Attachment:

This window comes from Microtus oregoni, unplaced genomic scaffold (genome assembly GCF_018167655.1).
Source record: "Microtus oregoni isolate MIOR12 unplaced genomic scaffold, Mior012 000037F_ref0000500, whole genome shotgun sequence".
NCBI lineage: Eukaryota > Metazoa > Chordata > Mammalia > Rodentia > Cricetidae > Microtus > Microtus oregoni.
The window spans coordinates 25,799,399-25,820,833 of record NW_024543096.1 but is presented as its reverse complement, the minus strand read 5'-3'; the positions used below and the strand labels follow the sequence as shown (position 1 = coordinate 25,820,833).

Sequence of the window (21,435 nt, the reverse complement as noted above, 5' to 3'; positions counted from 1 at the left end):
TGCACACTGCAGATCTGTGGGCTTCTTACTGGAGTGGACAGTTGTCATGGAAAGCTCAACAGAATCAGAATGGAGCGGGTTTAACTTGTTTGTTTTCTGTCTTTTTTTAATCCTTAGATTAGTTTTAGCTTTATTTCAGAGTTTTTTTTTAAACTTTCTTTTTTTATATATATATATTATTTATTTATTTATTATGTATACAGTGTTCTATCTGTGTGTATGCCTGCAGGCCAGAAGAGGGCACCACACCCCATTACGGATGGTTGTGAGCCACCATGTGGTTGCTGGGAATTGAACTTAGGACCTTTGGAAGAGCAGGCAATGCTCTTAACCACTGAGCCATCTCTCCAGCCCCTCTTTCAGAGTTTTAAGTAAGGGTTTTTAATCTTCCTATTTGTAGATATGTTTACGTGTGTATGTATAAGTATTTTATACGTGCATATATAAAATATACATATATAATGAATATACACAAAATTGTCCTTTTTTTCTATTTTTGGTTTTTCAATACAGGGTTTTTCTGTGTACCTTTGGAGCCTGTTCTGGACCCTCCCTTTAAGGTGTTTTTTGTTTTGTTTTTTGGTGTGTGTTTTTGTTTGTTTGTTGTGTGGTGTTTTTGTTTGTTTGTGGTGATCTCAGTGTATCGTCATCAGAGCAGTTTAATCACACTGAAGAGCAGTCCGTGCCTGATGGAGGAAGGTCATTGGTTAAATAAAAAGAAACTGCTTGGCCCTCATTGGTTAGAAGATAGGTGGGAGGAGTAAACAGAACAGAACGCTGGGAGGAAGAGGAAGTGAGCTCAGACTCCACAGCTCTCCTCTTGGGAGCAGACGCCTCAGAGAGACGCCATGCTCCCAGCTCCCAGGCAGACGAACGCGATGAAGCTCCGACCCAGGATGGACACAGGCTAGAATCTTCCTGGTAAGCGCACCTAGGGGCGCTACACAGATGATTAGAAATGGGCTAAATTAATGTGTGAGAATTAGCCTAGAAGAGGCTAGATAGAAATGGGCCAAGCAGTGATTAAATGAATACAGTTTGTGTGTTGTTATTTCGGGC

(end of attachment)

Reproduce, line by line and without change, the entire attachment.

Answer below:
This window comes from Microtus oregoni, unplaced genomic scaffold (genome assembly GCF_018167655.1).
Source record: "Microtus oregoni isolate MIOR12 unplaced genomic scaffold, Mior012 000037F_ref0000500, whole genome shotgun sequence".
NCBI lineage: Eukaryota > Metazoa > Chordata > Mammalia > Rodentia > Cricetidae > Microtus > Microtus oregoni.
The window spans coordinates 25,799,399-25,820,833 of record NW_024543096.1 but is presented as its reverse complement, the minus strand read 5'-3'; the positions used below and the strand labels follow the sequence as shown (position 1 = coordinate 25,820,833).

Sequence of the window (21,435 nt, the reverse complement as noted above, 5' to 3'; positions counted from 1 at the left end):
TGCACACTGCAGATCTGTGGGCTTCTTACTGGAGTGGACAGTTGTCATGGAAAGCTCAACAGAATCAGAATGGAGCGGGTTTAACTTGTTTGTTTTCTGTCTTTTTTTAATCCTTAGATTAGTTTTAGCTTTATTTCAGAGTTTTTTTTTAAACTTTCTTTTTTTATATATATATATTATTTATTTATTTATTATGTATACAGTGTTCTATCTGTGTGTATGCCTGCAGGCCAGAAGAGGGCACCACACCCCATTACGGATGGTTGTGAGCCACCATGTGGTTGCTGGGAATTGAACTTAGGACCTTTGGAAGAGCAGGCAATGCTCTTAACCACTGAGCCATCTCTCCAGCCCCTCTTTCAGAGTTTTAAGTAAGGGTTTTTAATCTTCCTATTTGTAGATATGTTTACGTGTGTATGTATAAGTATTTTATACGTGCATATATAAAATATACATATATAATGAATATACACAAAATTGTCCTTTTTTTCTATTTTTGGTTTTTCAATACAGGGTTTTTCTGTGTACCTTTGGAGCCTGTTCTGGACCCTCCCTTTAAGGTGTTTTTTGTTTTGTTTTTTGGTGTGTGTTTTTGTTTGTTTGTTGTGTGGTGTTTTTGTTTGTTTGTGGTGATCTCAGTGTATCGTCATCAGAGCAGTTTAATCACACTGAAGAGCAGTCCGTGCCTGATGGAGGAAGGTCATTGGTTAAATAAAAAGAAACTGCTTGGCCCTCATTGGTTAGAAGATAGGTGGGAGGAGTAAACAGAACAGAACGCTGGGAGGAAGAGGAAGTGAGCTCAGACTCCACAGCTCTCCTCTTGGGAGCAGACGCCTCAGAGAGACGCCATGCTCCCAGCTCCCAGGCAGACGAACGCGATGAAGCTCCGACCCAGGATGGACACAGGCTAGAATCTTCCTGGTAAGCGCACCTAGGGGCGCTACACAGATGATTAGAAATGGGCTAAATTAATGTGTGAGAATTAGCCTAGAAGAGGCTAGATAGAAATGGGCCAAGCAGTGATTAAATGAATACAGTTTGTGTGTTGTTATTTCGGGC